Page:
Falklands Not Turning Into the Oil Giant that Some Had Predicted

From Platts

The Falklands War 30 years ago had many causes, but the potential for offshore oil reserves was always thought to be one of the reasons why Argentina tried to reclaim the archipelago by force. Now, drilling actually has begun and so far, the results are far from spectacular. In addition, Argentina’s political stance isn’t helping. Robert Perkins discusses the E&P landscape in this week’s Oilgram News column, At the Wellhead.

Diplomatic posturing over Falkland Islands sovereignty has not been the only thing keeping the disputed South Atlantic islands in the headlines this year.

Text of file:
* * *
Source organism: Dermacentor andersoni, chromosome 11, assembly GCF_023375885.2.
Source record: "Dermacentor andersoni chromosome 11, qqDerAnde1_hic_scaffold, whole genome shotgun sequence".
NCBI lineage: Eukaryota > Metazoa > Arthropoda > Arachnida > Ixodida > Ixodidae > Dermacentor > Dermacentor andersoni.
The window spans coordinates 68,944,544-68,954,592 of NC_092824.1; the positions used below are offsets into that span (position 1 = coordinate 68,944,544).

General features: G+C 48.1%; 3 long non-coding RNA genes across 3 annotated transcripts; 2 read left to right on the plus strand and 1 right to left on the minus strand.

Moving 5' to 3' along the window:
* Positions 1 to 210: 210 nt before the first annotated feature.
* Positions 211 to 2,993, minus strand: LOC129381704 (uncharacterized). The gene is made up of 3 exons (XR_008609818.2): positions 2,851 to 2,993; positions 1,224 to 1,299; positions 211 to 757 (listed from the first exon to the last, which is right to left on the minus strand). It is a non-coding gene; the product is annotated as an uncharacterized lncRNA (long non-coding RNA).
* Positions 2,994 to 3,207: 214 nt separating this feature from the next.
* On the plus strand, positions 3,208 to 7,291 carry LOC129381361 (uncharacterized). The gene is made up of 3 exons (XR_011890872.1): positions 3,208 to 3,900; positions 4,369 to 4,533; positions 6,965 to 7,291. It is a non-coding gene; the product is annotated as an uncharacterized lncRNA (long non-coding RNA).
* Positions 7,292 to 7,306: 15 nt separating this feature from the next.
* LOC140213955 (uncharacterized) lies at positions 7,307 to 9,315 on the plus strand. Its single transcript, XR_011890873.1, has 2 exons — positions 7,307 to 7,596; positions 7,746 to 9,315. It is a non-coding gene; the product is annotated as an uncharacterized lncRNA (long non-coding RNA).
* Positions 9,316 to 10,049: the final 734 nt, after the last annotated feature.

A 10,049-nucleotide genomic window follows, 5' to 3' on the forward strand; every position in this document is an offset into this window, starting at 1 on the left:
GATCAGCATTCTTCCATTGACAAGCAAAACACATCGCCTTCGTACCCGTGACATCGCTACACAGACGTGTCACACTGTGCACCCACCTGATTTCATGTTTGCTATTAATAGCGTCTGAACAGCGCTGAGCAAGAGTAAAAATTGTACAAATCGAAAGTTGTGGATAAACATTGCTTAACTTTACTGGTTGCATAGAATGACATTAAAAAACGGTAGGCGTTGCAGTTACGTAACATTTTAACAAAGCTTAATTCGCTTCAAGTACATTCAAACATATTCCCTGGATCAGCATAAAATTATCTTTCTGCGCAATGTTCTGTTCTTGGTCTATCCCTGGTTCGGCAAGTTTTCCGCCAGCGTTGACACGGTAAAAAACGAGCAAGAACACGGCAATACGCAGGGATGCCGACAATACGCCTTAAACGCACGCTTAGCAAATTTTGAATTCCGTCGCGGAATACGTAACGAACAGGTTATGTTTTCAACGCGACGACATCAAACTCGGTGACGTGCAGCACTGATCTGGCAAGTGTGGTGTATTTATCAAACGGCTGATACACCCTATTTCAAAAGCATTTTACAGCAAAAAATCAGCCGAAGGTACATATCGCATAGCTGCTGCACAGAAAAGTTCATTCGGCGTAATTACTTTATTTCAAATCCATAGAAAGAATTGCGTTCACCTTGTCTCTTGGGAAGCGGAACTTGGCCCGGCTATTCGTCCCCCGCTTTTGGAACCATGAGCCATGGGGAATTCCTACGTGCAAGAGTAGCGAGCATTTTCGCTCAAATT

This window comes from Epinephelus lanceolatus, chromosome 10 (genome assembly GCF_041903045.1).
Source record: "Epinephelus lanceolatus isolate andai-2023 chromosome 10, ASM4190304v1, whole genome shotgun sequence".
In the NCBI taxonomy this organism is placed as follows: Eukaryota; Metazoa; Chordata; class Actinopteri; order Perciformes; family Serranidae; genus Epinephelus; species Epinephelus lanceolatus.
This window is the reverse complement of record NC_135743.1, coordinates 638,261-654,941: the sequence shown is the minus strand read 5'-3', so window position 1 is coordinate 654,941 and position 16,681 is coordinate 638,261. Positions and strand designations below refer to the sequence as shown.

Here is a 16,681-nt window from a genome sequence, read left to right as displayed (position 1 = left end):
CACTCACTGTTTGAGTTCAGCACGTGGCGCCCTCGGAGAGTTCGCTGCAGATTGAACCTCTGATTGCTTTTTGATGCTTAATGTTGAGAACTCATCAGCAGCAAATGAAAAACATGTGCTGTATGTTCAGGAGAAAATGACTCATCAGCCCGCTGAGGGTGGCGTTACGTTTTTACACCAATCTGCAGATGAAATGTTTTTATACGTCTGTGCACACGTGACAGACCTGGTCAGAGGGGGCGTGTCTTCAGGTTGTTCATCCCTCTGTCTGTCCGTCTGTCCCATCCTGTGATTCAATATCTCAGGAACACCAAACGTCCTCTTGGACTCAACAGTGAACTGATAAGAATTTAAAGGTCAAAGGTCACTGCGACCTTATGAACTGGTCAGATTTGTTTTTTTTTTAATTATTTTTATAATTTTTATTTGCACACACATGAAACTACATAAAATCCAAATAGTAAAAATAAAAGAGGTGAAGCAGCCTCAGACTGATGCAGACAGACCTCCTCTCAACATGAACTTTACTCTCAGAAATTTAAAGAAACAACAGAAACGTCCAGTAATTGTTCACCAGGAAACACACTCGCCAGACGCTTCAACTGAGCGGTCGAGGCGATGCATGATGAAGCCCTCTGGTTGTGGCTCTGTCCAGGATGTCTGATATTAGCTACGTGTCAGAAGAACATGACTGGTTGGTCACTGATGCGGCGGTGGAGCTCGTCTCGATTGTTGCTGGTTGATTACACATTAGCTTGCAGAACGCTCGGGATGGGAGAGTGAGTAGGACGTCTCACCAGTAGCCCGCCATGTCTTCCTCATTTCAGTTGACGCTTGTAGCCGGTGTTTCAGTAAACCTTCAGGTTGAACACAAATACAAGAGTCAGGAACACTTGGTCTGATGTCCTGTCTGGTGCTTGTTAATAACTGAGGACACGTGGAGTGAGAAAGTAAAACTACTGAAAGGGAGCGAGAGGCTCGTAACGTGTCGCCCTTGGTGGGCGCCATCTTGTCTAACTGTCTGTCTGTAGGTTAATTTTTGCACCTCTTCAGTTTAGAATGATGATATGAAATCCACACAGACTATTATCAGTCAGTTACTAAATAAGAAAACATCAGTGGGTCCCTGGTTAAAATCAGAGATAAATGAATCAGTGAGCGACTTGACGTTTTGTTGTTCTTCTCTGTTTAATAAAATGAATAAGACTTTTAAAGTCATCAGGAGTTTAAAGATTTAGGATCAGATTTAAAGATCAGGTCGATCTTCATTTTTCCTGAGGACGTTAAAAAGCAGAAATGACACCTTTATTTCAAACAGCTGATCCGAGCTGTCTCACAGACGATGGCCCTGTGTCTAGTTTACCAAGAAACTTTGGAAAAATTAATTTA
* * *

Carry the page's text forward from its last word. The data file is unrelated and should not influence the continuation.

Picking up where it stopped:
The frontier play has been abuzz with news flow from the oil industry in recent months, with the entrance of deep-pocketed explorers and disappointments on some of the area’s biggest drilling prospects.

The political offensive by Argentina’s President Cristina Kirscher had already begun to ratchet up well before the latest drilling campaign off the archipelago led to Rockhopper Exploration’s landmark Sea Lion oil discovery in 2010.

But, so far, drilling off the Falklands has come nowhere close to realizing the multi-billion barrel oil potential that the region has been predicted to possess by British geologists more than a decade ago.

The Sea Lion find holds some 400 million barrels of recoverable oil, a huge discovery for the North Sea but not so impressive for the remote British outpost.

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